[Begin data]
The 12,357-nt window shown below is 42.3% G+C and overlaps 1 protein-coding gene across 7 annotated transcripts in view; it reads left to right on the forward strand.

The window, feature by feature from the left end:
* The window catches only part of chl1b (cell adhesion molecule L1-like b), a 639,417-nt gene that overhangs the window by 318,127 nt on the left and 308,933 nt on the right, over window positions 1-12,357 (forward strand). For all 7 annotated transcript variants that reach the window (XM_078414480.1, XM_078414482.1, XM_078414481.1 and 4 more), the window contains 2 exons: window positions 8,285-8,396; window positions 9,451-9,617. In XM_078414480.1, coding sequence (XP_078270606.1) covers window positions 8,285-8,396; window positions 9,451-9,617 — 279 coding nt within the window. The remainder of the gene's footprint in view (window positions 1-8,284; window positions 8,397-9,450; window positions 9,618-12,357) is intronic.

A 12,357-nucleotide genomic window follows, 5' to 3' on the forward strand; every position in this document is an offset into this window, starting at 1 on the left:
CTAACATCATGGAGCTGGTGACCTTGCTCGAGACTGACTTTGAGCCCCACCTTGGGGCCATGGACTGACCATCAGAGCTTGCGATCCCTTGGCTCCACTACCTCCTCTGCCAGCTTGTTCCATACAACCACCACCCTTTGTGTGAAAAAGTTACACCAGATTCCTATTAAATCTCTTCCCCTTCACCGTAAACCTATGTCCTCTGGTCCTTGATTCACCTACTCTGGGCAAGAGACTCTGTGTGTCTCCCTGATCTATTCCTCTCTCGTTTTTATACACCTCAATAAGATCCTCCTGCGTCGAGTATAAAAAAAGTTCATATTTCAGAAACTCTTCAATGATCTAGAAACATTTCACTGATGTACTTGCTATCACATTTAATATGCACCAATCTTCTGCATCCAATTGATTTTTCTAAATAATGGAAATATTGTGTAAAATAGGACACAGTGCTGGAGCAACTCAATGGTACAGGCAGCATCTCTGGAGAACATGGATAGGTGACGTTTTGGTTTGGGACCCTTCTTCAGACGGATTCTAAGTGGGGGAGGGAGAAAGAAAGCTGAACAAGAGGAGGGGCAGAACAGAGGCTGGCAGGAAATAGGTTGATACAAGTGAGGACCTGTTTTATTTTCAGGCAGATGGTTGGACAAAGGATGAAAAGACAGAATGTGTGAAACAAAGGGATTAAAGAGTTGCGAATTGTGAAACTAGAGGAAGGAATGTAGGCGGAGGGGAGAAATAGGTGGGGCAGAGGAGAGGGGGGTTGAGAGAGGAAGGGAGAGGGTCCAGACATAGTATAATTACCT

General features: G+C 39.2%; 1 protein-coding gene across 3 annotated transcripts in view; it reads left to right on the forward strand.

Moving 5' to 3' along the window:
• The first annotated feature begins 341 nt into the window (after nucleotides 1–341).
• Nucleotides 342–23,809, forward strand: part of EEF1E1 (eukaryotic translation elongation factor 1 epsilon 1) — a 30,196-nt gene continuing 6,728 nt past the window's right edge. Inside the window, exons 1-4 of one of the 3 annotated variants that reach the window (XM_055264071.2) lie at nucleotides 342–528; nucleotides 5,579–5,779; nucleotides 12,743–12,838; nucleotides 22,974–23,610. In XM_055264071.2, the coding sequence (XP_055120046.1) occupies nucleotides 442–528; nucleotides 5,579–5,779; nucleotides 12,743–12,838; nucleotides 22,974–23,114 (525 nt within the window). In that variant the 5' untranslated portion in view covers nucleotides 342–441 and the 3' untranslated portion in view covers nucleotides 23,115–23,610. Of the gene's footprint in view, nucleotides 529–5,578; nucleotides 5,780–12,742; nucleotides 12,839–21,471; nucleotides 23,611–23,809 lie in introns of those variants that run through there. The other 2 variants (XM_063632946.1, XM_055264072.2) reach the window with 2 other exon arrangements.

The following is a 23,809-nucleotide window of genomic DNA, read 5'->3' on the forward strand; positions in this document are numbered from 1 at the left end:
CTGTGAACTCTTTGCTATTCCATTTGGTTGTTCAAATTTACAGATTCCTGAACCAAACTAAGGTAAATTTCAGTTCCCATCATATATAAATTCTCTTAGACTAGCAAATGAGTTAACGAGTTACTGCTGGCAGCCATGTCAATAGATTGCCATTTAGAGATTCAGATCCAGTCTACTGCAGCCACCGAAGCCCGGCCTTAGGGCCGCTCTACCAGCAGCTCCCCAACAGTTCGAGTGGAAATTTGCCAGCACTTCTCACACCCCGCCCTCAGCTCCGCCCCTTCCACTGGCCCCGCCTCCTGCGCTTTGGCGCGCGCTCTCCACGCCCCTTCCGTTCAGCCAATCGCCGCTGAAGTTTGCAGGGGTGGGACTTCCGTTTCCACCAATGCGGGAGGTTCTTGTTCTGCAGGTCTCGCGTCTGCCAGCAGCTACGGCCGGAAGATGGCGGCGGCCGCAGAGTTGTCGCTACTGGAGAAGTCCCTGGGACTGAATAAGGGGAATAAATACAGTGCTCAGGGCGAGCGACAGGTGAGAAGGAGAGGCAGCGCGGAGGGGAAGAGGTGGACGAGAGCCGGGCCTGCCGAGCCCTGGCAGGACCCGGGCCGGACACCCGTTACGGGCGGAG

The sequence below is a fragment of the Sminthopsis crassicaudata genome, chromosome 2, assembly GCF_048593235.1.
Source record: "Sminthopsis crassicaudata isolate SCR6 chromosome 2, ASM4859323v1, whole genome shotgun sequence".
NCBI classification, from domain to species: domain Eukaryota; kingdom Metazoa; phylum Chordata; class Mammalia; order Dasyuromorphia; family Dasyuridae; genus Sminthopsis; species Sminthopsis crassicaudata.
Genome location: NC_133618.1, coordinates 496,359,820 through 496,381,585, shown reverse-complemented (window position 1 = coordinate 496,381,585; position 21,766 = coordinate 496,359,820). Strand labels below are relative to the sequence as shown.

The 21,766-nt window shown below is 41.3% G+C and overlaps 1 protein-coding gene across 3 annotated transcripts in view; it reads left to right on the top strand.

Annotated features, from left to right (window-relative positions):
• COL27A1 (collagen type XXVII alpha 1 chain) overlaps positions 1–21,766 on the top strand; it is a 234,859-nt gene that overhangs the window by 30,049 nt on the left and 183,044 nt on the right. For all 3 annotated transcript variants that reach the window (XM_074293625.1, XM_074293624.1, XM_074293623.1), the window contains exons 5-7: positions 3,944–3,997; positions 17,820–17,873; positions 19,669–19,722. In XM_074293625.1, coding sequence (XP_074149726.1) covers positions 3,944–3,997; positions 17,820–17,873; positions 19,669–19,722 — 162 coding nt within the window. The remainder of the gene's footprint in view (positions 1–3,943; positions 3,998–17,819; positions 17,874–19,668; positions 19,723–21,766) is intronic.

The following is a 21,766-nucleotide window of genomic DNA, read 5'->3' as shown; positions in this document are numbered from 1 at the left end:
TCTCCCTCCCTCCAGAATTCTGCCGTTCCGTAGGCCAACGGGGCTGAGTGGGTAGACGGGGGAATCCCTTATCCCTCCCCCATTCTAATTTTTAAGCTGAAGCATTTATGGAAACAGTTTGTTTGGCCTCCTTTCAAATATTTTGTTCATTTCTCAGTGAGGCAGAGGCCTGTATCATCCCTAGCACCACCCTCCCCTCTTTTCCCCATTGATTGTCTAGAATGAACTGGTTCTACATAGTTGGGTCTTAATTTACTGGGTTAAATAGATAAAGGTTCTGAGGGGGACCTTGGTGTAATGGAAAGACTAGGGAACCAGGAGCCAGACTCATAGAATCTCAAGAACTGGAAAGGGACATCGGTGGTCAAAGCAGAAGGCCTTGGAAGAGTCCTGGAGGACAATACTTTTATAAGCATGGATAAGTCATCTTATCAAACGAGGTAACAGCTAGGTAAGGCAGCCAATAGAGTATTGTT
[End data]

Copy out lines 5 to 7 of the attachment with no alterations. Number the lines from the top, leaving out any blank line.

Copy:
CTAACATCATGGAGCTGGTGACCTTGCTCGAGACTGACTTTGAGCCCCACCTTGGGGCCATGGACTGACCATCAGAGCTTGCGATCCCTTGGCTCCACTACCTCCTCTGCCAGCTTGTTCCATACAACCACCACCCTTTGTGTGAAAAAGTTACACCAGATTCCTATTAAATCTCTTCCCCTTCACCGTAAACCTATGTCCTCTGGTCCTTGATTCACCTACTCTGGGCAAGAGACTCTGTGTGTCTCCCTGATCTATTCCTCTCTCGTTTTTATACACCTCAATAAGATCCTCCTGCGTCGAGTATAAAAAAAGTTCATATTTCAGAAACTCTTCAATGATCTAGAAACATTTCACTGATGTACTTGCTATCACATTTAATATGCACCAATCTTCTGCATCCAATTGATTTTTCTAAATAATGGAAATATTGTGTAAAATAGGACACAGTGCTGGAGCAACTCAATGGTACAGGCAGCATCTCTGGAGAACATGGATAGGTGACGTTTTGGTTTGGGACCCTTCTTCAGACGGATTCTAAGTGGGGGAGGGAGAAAGAAAGCTGAACAAGAGGAGGGGCAGAACAGAGGCTGGCAGGAAATAGGTTGATACAAGTGAGGACCTGTTTTATTTTCAGGCAGATGGTTGGACAAAGGATGAAAAGACAGAATGTGTGAAACAAAGGGATTAAAGAGTTGCGAATTGTGAAACTAGAGGAAGGAATGTAGGCGGAGGGGAGAAATAGGTGGGGCAGAGGAGAGGGGGGTTGAGAGAGGAAGGGAGAGGGTCCAGACATAGTATAATTACCT

General features: G+C 39.2%; 1 protein-coding gene across 3 annotated transcripts in view; it reads left to right on the forward strand.

Moving 5' to 3' along the window: